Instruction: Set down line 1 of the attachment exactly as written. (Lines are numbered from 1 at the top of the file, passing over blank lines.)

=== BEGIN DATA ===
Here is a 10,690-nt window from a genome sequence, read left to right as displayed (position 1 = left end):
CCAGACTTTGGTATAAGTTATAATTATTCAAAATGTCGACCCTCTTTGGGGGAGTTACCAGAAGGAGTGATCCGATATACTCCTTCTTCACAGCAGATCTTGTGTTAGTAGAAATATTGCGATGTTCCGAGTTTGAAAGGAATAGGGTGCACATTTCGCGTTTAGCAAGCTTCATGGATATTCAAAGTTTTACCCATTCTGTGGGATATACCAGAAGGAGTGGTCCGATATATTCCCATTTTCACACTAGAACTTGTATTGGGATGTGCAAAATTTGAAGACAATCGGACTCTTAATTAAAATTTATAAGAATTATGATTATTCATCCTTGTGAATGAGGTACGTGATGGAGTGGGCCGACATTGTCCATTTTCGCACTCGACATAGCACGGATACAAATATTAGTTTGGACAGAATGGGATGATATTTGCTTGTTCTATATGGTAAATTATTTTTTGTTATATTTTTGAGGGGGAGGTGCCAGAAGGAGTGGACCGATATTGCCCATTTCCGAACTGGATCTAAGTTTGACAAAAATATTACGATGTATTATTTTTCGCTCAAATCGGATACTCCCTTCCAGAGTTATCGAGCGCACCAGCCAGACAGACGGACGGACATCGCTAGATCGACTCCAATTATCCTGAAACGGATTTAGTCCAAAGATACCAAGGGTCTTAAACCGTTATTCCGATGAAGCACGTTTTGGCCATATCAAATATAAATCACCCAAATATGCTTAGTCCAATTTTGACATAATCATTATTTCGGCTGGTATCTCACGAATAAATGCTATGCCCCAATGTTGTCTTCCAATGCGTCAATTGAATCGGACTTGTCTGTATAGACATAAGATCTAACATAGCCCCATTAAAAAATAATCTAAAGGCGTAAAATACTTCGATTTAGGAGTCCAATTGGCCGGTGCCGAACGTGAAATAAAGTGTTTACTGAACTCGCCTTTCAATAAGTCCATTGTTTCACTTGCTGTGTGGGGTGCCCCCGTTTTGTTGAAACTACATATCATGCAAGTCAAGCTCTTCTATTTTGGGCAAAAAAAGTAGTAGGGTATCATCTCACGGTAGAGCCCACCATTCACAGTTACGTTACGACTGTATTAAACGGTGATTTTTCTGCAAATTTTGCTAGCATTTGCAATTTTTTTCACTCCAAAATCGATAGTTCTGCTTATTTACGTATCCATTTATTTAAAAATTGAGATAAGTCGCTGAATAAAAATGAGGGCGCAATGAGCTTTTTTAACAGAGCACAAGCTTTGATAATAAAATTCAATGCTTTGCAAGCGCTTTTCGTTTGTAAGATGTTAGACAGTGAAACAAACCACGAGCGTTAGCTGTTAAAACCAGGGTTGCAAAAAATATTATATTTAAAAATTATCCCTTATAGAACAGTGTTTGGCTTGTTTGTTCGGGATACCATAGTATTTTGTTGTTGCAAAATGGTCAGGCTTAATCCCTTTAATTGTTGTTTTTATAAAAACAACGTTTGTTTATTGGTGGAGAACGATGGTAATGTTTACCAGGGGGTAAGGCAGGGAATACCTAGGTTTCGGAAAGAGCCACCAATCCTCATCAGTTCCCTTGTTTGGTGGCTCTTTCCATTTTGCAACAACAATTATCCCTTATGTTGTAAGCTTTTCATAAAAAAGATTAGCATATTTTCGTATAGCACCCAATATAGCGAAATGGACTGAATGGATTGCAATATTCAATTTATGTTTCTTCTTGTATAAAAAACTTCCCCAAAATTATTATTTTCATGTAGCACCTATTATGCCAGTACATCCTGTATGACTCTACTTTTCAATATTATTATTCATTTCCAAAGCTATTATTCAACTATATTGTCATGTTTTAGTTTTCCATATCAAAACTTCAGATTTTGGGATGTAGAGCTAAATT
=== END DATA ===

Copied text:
Here is a 10,690-nt window from a genome sequence, read left to right as displayed (position 1 = left end):